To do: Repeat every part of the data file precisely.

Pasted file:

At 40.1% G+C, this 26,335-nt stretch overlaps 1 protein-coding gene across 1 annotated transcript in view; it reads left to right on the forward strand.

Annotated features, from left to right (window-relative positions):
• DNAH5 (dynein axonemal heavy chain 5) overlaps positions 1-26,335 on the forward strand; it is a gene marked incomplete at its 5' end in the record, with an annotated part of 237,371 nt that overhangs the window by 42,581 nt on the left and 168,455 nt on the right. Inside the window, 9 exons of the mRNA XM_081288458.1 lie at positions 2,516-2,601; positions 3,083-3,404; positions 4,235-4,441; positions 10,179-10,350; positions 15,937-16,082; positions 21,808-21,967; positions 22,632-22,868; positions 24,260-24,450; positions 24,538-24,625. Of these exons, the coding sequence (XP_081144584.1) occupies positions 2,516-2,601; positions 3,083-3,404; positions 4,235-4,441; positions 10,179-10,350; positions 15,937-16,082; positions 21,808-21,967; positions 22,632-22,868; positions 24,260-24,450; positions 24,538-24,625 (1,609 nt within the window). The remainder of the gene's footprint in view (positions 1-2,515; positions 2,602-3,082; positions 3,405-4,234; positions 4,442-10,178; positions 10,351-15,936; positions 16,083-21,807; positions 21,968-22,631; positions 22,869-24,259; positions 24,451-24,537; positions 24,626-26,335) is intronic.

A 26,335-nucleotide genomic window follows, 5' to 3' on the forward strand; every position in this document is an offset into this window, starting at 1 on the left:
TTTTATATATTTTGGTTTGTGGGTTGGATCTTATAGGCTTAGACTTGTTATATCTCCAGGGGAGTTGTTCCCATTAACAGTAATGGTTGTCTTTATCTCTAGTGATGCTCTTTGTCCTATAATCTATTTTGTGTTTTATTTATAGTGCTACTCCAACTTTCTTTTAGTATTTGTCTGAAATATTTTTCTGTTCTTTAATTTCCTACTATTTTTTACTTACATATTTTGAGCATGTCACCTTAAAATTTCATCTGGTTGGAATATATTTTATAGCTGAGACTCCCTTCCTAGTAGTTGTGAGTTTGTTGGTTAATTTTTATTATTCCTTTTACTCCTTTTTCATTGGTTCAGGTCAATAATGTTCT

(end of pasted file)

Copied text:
At 40.1% G+C, this 26,335-nt stretch overlaps 1 protein-coding gene across 1 annotated transcript in view; it reads left to right on the forward strand.

Annotated features, from left to right (window-relative positions):
• DNAH5 (dynein axonemal heavy chain 5) overlaps positions 1-26,335 on the forward strand; it is a gene marked incomplete at its 5' end in the record, with an annotated part of 237,371 nt that overhangs the window by 42,581 nt on the left and 168,455 nt on the right. Inside the window, 9 exons of the mRNA XM_081288458.1 lie at positions 2,516-2,601; positions 3,083-3,404; positions 4,235-4,441; positions 10,179-10,350; positions 15,937-16,082; positions 21,808-21,967; positions 22,632-22,868; positions 24,260-24,450; positions 24,538-24,625. Of these exons, the coding sequence (XP_081144584.1) occupies positions 2,516-2,601; positions 3,083-3,404; positions 4,235-4,441; positions 10,179-10,350; positions 15,937-16,082; positions 21,808-21,967; positions 22,632-22,868; positions 24,260-24,450; positions 24,538-24,625 (1,609 nt within the window). The remainder of the gene's footprint in view (positions 1-2,515; positions 2,602-3,082; positions 3,405-4,234; positions 4,442-10,178; positions 10,351-15,936; positions 16,083-21,807; positions 21,968-22,631; positions 22,869-24,259; positions 24,451-24,537; positions 24,626-26,335) is intronic.

A 26,335-nucleotide genomic window follows, 5' to 3' on the forward strand; every position in this document is an offset into this window, starting at 1 on the left:
TTTTATATATTTTGGTTTGTGGGTTGGATCTTATAGGCTTAGACTTGTTATATCTCCAGGGGAGTTGTTCCCATTAACAGTAATGGTTGTCTTTATCTCTAGTGATGCTCTTTGTCCTATAATCTATTTTGTGTTTTATTTATAGTGCTACTCCAACTTTCTTTTAGTATTTGTCTGAAATATTTTTCTGTTCTTTAATTTCCTACTATTTTTTACTTACATATTTTGAGCATGTCACCTTAAAATTTCATCTGGTTGGAATATATTTTATAGCTGAGACTCCCTTCCTAGTAGTTGTGAGTTTGTTGGTTAATTTTTATTATTCCTTTTACTCCTTTTTCATTGGTTCAGGTCAATAATGTTCT